Looking at its fretboard radius and 24 frets, it’s pretty obvious that this is a mean shredding machine. It’s not just the choice of materials and their individual construction, but also how they fit together that makes this instrument so great.
Although a bolt-on neck and body configuration, the access to higher frets is pretty smooth due to the very clever and simple ergonomic design. And the entire body is designed with ergonomic qualities in mind.
Moving on to the electronics, we have two humbucker pickups made by Fishman. Named Fluence Modern Humbuckers, these are the stars of the show and are unlike your conventional pickups.
What’s really interesting is that these pickups are able to pull off both the high-gain and clean stuff very well. They have a standard 3-way selector switch and an additional voicing switch for more tone-shaping options.
And let’s not forget the tremolo system: the Lo-Pro Edge bridge. In combination with the locking nut and great tuners, you can rock it all day long and barely notice any changes in tuning. It can all be corrected with the guitar’s very precise fine tuners.
As already stated, this is a full-on shred machine, and it’s capable of doing any kind of metal subgenre, plus many other genres outside of metal.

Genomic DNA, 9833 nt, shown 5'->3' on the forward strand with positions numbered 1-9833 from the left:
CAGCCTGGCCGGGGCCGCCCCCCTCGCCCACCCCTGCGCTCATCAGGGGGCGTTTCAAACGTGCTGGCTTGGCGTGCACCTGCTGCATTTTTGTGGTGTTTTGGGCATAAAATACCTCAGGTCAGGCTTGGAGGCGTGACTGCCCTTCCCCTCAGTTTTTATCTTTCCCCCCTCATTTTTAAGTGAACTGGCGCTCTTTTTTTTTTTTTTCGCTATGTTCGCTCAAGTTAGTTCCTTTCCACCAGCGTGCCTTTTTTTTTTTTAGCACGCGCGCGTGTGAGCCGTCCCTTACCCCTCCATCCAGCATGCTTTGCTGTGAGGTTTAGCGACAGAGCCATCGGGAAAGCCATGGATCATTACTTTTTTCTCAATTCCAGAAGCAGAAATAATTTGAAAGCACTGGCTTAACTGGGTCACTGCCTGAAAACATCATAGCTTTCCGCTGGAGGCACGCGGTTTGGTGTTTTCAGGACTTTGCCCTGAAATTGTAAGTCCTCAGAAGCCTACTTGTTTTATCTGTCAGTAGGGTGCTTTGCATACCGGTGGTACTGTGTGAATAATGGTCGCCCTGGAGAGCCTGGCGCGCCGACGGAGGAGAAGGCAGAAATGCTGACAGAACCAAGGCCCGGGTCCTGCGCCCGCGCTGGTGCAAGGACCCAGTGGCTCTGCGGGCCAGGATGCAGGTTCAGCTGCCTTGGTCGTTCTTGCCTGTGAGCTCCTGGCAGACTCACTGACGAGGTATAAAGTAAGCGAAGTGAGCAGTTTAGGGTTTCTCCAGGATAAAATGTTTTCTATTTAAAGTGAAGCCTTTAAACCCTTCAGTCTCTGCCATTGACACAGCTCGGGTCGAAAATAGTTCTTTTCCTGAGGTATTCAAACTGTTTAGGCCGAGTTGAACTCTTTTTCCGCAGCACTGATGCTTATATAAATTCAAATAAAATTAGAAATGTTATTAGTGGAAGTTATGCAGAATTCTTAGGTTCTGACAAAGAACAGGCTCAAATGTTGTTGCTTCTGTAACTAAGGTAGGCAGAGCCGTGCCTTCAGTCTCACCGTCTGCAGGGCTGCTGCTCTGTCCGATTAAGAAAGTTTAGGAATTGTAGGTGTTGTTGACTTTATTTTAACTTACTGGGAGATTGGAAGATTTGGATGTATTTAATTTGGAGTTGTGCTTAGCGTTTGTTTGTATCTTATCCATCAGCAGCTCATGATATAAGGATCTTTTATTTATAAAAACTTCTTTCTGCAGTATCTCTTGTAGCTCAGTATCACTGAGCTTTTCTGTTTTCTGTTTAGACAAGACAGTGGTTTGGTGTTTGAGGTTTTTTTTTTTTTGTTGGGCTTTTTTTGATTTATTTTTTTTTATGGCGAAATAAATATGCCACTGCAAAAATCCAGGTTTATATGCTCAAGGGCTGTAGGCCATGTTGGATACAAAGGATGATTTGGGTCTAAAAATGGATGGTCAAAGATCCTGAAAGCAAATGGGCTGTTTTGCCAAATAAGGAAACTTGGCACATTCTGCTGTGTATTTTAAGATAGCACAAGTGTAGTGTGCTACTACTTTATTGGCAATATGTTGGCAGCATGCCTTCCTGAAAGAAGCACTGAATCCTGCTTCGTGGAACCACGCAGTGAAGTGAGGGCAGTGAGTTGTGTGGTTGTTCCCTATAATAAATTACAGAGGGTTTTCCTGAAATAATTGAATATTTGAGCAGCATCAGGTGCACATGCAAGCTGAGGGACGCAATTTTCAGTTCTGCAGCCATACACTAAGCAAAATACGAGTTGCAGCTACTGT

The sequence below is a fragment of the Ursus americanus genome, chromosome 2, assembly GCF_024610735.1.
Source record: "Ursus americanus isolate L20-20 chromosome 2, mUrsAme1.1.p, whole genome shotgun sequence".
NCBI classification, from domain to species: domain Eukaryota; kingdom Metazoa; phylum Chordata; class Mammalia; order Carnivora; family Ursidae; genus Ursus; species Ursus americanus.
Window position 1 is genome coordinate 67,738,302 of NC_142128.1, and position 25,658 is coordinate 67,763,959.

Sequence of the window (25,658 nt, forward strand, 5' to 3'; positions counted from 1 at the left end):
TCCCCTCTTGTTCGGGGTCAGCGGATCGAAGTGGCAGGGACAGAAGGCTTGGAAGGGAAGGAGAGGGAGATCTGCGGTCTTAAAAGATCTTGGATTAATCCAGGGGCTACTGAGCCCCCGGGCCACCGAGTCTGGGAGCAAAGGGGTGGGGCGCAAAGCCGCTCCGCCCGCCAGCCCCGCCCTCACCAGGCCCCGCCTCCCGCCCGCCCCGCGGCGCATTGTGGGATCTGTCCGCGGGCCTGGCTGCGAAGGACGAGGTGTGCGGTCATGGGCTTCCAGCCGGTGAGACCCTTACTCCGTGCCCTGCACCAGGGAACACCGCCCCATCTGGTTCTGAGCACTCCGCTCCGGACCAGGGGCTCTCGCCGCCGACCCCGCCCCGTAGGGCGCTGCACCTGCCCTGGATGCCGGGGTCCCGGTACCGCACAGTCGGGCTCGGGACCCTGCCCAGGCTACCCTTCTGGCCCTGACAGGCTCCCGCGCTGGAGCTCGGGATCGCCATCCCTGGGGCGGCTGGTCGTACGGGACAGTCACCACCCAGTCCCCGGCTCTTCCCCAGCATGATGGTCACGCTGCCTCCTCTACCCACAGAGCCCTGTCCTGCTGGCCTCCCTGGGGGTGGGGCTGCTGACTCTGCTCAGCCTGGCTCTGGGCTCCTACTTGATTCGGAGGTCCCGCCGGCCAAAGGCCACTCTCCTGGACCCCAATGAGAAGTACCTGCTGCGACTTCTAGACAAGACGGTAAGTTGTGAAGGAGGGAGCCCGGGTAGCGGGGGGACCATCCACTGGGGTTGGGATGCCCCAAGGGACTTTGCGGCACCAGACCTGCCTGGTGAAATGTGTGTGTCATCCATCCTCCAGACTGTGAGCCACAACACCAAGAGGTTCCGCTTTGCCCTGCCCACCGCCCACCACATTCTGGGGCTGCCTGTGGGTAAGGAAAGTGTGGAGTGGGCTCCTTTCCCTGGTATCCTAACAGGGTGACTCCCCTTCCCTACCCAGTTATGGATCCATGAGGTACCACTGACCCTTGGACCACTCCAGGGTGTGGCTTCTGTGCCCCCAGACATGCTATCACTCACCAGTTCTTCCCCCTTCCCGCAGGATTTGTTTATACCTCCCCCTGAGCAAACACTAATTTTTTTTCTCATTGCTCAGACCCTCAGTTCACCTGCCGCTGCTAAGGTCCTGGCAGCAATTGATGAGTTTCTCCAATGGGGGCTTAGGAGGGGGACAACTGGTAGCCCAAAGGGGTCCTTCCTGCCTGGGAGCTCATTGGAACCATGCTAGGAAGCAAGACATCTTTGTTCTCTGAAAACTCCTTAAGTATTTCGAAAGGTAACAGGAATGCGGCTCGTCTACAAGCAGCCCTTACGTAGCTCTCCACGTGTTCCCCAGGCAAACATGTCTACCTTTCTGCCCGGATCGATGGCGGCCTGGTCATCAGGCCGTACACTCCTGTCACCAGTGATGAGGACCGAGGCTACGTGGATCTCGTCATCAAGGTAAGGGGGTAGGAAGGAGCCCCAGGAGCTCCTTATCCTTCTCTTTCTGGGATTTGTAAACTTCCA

Yes, it’s an expensive guitar, but you can’t expect such an amazing and beautiful instrument to come cheap. It is the best metal guitar you can get.
Check out our full Ibanez Prestige RG5120M review for more.
Best Budget Metal Guitar: Ibanez Gio GRX70
- Cheap and works great for the price
- Quality hardware
- Good-looking design
- Pickups could be better
The last two models are amazing, but not everyone can afford them. Many of us are on more of a budget.
The problem is that it’s not easy to find a great guitar in the low-price categories. But it’s not impossible either.
Ibanez had our favorite high-quality guitar and they also have our favorite at the opposite end of the price spectrum: their GRX70, which is a stripped-down version of those modern super-Strat guitars.
Of course, it’s obvious from the first glance that this is not an expensive guitar, but it’s still a very reliable and aesthetically pleasing instrument that can handle even some serious gigs. It’s one of the best metal guitars, once you take value for money into account.
Let’s first look into the guitar’s construction and basic features. It is a simple yet slick-looking super-Strat guitar with some nice ergonomic features. The body is made from basswood with a bolt-on maple neck.
Of course, it’s a simple one-piece neck with a rosewood fretboard on top. There are 22 frets in total on this rosewood fingerboard, which is just about the average for cheaper or mid-priced guitars.
But what’s really important is that this guitar feels pretty decent when played. Although far from the feel of the Prestige series, higher frets are also easy to access due to the body and neck joint design.